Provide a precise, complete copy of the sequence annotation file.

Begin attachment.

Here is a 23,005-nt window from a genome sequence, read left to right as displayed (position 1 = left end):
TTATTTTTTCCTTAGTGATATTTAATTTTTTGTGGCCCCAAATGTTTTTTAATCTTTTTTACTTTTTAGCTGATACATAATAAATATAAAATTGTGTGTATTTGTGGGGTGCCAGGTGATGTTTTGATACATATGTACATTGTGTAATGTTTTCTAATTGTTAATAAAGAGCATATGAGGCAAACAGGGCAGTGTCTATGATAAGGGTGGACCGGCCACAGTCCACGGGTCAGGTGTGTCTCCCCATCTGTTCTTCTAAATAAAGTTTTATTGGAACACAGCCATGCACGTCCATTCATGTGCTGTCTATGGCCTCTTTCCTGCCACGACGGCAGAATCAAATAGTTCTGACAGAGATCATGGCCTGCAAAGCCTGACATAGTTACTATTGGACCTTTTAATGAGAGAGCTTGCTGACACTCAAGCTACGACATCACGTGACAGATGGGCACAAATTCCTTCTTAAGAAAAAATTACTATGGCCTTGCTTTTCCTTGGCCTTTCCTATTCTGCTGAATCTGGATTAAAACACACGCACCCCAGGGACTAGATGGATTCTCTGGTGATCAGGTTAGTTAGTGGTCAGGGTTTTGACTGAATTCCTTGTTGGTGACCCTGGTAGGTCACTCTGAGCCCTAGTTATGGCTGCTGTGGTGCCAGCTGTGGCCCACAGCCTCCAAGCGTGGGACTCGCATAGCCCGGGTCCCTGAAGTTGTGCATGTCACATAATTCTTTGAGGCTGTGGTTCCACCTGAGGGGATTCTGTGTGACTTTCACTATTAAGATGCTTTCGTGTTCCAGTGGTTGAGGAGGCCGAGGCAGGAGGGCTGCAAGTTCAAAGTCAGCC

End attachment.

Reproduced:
Here is a 23,005-nt window from a genome sequence, read left to right as displayed (position 1 = left end):
TTATTTTTTCCTTAGTGATATTTAATTTTTTGTGGCCCCAAATGTTTTTTAATCTTTTTTACTTTTTAGCTGATACATAATAAATATAAAATTGTGTGTATTTGTGGGGTGCCAGGTGATGTTTTGATACATATGTACATTGTGTAATGTTTTCTAATTGTTAATAAAGAGCATATGAGGCAAACAGGGCAGTGTCTATGATAAGGGTGGACCGGCCACAGTCCACGGGTCAGGTGTGTCTCCCCATCTGTTCTTCTAAATAAAGTTTTATTGGAACACAGCCATGCACGTCCATTCATGTGCTGTCTATGGCCTCTTTCCTGCCACGACGGCAGAATCAAATAGTTCTGACAGAGATCATGGCCTGCAAAGCCTGACATAGTTACTATTGGACCTTTTAATGAGAGAGCTTGCTGACACTCAAGCTACGACATCACGTGACAGATGGGCACAAATTCCTTCTTAAGAAAAAATTACTATGGCCTTGCTTTTCCTTGGCCTTTCCTATTCTGCTGAATCTGGATTAAAACACACGCACCCCAGGGACTAGATGGATTCTCTGGTGATCAGGTTAGTTAGTGGTCAGGGTTTTGACTGAATTCCTTGTTGGTGACCCTGGTAGGTCACTCTGAGCCCTAGTTATGGCTGCTGTGGTGCCAGCTGTGGCCCACAGCCTCCAAGCGTGGGACTCGCATAGCCCGGGTCCCTGAAGTTGTGCATGTCACATAATTCTTTGAGGCTGTGGTTCCACCTGAGGGGATTCTGTGTGACTTTCACTATTAAGATGCTTTCGTGTTCCAGTGGTTGAGGAGGCCGAGGCAGGAGGGCTGCAAGTTCAAAGTCAGCC